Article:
FATMA(60) is kneeled down, watering the vegetables with a
hose pipe. She turns her head as she realises someone is
standing behind her and sees Hasan looking at her. Fatma,
slightly hunched, stands up and wipes her wet hands on her
clothes before walking towards Hasan.
Welcome, my son.
Fatma holds Hasan’s cheeks and kisses them, then embraces him.
You really came.
I did mother.
*storyboards courtesy of Alasdair Bayne, storyboard artist on ‘Haftasonu’ (Weekend)
The car parks in front of the house. They both get out.
Hasan grabs his bag from the boot. They hug.
I’ll see you tomorrow then.
Hasan nods. Irfan gets in the car and drives off. Hasan
turns his head to the house in front of him. A white
walled bungalow with visible signs of restoration made
over the years with a small garden and patio at the front.
On the side, there is a small dirt path of the driveway
leading to the garage. Hasan lifts the squeaky handle of
the gate and enters.
11. EXT.HASAN’S HOUSE-PATIO.DAY
An old WOODEN CHAIR is on the concrete part of the patio.
Hasan looks at it, then walks past it towards the open
*storyboards courtesy of Alasdair Bayne, storyboard artist on ‘Haftasonu’ (Weekend)
26/10/14 – I have to say, I was hesitant at first. I had already did my fair share of travelling in the past 9 months and took some unpaid time off from my day job so I wasn’t jumping with joy with excitement when I received the email saying I had been accepted to attend a screenwriting workshop in Lithuania. It took me some time but in the end, I decided to go. ‘Weekend’, my short film written to be shot in Cyprus had been selected on the basis of its synopsis. As it’s been my passion project since I conceived of it back in 2010 and following failed attempts to shoot in 2012 and 2013, I didn’t have much to lose. Well besides the tuition fee.
I was very happy with the script which I had written 10 drafts of, the most I have ever written for any script. All I wanted to attempt to change was taking out the role of the children. The narrative had elements of abuse which I knew were gonna be hard to achieve on a island like Cyprus. It’s still a sore subject that pre-production came to an abrupt stop due to parents not wanting their children to be a part of a project that talks about this kind of a sensitive subject.
My acreditation card
So once I reached Lithuania and the small resort town of Druskininkai, it was hard to hear from the tutors that I would need to do a lot of more changes than just that – the core of the film would need a major overhaul. It took me a day or two before I got used to the idea that I would need to open my mind to the various feedback that I was getting. “Make it more personal” and “Write what you know” were the two points that were repeated many times. This can be hard especially when you are so passionate and protective of something you believe you know the best – your idea.
After day two, I managed to think of it as an alternative version and start writing a synopsis around this new universe. Same characters, similar structure but a more real and grounded approach. By the time I reached day five which was the final day, I had completely removed all the child roles and reshaped the core relationship of a father and son into something more relatable and definitely more Cypriot. It became the definitive version.
You see, I’ve never really made a proper film in Cyprus. Actually, I’ve only ever directed one short which I can kinda show to anyone else. But this one has always been very clear in my head. Not in the sense of narrative but in feeling and mood. I want to tell the story of the people of Cyprus. I want to talk about the generation gap, the different ideologies, the pressure of growing up and becoming an adult, not living in the shadow of someone and the plain fear of “where do I belong?”. Identity is the key word in this short script. “What does someone do if they can’t identify themselves in a familiar environment?”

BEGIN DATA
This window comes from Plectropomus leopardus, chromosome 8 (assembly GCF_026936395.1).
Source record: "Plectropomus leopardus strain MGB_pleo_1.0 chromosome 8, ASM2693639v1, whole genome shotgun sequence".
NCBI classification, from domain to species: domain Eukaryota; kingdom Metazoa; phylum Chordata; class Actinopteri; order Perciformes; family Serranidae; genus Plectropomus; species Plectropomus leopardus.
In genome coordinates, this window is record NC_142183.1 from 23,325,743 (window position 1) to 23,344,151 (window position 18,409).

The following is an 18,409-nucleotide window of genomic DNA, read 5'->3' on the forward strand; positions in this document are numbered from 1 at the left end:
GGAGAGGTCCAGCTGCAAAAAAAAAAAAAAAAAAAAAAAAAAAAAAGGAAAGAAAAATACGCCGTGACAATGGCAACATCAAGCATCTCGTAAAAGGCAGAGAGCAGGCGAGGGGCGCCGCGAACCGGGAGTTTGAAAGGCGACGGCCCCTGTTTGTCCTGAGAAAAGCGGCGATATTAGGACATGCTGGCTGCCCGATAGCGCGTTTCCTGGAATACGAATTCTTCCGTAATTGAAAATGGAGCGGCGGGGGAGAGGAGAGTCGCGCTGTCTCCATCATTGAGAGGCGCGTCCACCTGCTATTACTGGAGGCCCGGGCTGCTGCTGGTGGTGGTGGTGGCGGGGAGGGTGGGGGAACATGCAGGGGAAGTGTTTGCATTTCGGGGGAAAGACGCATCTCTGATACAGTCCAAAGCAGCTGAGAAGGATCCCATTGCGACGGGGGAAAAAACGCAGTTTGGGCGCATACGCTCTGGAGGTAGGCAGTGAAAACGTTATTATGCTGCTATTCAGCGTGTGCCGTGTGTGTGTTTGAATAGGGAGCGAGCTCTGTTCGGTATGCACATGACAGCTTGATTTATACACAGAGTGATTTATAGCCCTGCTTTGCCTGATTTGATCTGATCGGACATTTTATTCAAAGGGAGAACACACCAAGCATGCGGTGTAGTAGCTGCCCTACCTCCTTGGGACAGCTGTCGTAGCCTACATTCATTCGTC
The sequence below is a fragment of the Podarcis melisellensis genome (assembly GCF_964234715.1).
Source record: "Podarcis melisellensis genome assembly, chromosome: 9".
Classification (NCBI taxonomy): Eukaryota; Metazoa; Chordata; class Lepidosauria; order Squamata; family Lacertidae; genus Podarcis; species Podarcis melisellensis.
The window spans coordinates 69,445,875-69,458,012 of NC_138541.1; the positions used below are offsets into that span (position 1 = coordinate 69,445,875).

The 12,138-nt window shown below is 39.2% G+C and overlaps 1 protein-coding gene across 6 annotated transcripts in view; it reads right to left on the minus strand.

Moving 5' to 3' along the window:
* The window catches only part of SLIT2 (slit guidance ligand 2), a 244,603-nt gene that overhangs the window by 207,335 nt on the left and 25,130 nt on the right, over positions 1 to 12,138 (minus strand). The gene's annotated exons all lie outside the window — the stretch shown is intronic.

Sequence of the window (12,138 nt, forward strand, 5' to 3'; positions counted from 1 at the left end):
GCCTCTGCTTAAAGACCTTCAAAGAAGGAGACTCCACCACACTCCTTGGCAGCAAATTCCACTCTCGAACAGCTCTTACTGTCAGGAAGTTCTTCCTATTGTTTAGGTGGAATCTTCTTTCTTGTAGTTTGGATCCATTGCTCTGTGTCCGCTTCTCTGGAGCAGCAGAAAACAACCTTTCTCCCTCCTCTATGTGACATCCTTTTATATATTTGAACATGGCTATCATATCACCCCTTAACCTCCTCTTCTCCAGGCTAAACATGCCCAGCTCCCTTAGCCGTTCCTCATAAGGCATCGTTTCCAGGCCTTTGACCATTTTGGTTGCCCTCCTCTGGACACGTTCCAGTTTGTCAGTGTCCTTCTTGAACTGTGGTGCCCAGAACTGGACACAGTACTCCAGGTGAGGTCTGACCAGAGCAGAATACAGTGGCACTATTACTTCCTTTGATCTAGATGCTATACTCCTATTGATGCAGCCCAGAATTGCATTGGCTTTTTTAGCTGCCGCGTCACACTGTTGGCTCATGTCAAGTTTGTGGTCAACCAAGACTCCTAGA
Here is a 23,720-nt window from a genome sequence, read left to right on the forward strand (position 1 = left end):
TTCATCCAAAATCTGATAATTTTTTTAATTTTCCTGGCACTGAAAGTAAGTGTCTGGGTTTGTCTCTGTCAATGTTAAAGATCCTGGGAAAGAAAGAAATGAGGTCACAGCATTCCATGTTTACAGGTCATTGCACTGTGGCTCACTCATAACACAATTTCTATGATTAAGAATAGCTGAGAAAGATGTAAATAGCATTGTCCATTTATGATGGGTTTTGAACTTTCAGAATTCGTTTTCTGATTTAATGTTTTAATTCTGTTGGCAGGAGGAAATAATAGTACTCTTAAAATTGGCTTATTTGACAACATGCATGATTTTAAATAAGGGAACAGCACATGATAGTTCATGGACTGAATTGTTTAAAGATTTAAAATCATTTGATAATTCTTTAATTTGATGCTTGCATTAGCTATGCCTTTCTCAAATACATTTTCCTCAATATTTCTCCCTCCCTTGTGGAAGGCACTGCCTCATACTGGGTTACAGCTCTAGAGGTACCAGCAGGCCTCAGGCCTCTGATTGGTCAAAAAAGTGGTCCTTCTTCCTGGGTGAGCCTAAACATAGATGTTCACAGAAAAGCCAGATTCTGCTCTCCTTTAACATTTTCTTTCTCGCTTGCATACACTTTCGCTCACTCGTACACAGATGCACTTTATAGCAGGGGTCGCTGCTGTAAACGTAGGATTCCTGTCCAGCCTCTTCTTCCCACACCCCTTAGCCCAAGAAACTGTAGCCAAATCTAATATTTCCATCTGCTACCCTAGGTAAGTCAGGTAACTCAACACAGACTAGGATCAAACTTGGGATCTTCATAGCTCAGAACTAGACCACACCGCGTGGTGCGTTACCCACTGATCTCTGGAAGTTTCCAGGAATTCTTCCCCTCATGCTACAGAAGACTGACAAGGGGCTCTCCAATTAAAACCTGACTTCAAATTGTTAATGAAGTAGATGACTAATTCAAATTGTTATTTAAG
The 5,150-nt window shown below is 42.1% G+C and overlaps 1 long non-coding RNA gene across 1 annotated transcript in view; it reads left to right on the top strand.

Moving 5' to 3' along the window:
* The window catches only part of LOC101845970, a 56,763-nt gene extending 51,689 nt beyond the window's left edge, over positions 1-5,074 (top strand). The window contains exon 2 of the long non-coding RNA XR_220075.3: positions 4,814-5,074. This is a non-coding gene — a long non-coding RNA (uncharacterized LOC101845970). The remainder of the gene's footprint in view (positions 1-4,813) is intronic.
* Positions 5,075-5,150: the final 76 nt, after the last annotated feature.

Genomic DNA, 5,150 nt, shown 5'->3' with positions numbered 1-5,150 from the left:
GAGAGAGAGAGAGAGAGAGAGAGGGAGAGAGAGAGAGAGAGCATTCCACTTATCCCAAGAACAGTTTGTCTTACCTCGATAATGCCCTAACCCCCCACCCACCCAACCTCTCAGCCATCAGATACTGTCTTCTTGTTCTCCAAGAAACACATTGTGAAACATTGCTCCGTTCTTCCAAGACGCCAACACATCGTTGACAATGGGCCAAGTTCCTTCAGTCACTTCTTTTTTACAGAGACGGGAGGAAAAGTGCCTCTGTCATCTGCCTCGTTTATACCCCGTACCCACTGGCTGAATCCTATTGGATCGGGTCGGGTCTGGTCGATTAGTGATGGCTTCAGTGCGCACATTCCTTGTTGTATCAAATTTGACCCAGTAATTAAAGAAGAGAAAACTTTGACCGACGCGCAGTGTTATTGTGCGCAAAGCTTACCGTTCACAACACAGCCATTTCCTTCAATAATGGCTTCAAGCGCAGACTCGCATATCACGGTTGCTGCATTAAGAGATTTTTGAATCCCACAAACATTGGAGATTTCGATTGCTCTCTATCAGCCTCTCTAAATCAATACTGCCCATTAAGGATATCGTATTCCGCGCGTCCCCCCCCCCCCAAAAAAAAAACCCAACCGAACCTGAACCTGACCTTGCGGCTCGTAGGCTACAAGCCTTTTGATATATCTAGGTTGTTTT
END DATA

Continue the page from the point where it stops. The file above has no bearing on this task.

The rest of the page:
Participants of the workshop
During our lifetime, we see change all around us. Friends appear and disappear, family members come and go, some die. Sometimes we don’t realise the changes around us and sometimes we hope that things will change. But there are moments when you know that no matter what happens, nothing will change. Some stains can’t be removed. Hmm, maybe I should put that on the poster? 🙂
So I returned to London, inspired and ready to get back to writing. I thank all the great writers and directors, both the tutors Jan Fleischer and Angeli Macfarlane and the organisers of InScript for creating this environment. You gave me hope at the most perfect time.
6/7/14 – The concept of returning back to familiarity has always fascinated me. Looking upon something which once ignited a certain feeling and remembering the visual, the smell, the texture and how it straight away brings you to a moment we experienced. It makes the past ever so more real – it proves it actually happened. Yet, nostalgia usually has a negative connotation in the sense that it evokes the limitations of humanity. We aren’t able to relive any moment in our lives a second time; each one is unique. As we grow older, those very special times in our lives become distant and hard to replicate.
Due to being half Cypriot, I have the compulsory ‘responsibility’ to complete my military service, serving my country as each male citizen has to do. All that bull aside, I’ve found myself again on the small island of Cyprus, which I lived between the age of 6 and 22. As I stepped into my bedroom, what struck me was the unlived nature of its current state. All the walls had been painted, posters taken down, furniture moved around, a new lamp shade, a new clock and some new wallpaper. My room also has a very interesting cupboard which was the main reason I had chosen this room long ago when I was 6 – a walk in cupboard. A small playground of my own. It had stored all my notebooks from my school years, my various Nintendo consoles, boardgames, puzzles… Luckily they are still there, stored away or in neat piles. The walls are bare though, showing no evidence that they were once covered in stickers of the series Baywatch or World Cup ’94. No photo exists of the interior of this cupboard, only what lives on in my memory and the memory of the ones who once entered it. Although it may not seem significant at all for a stranger, for me it meant the world.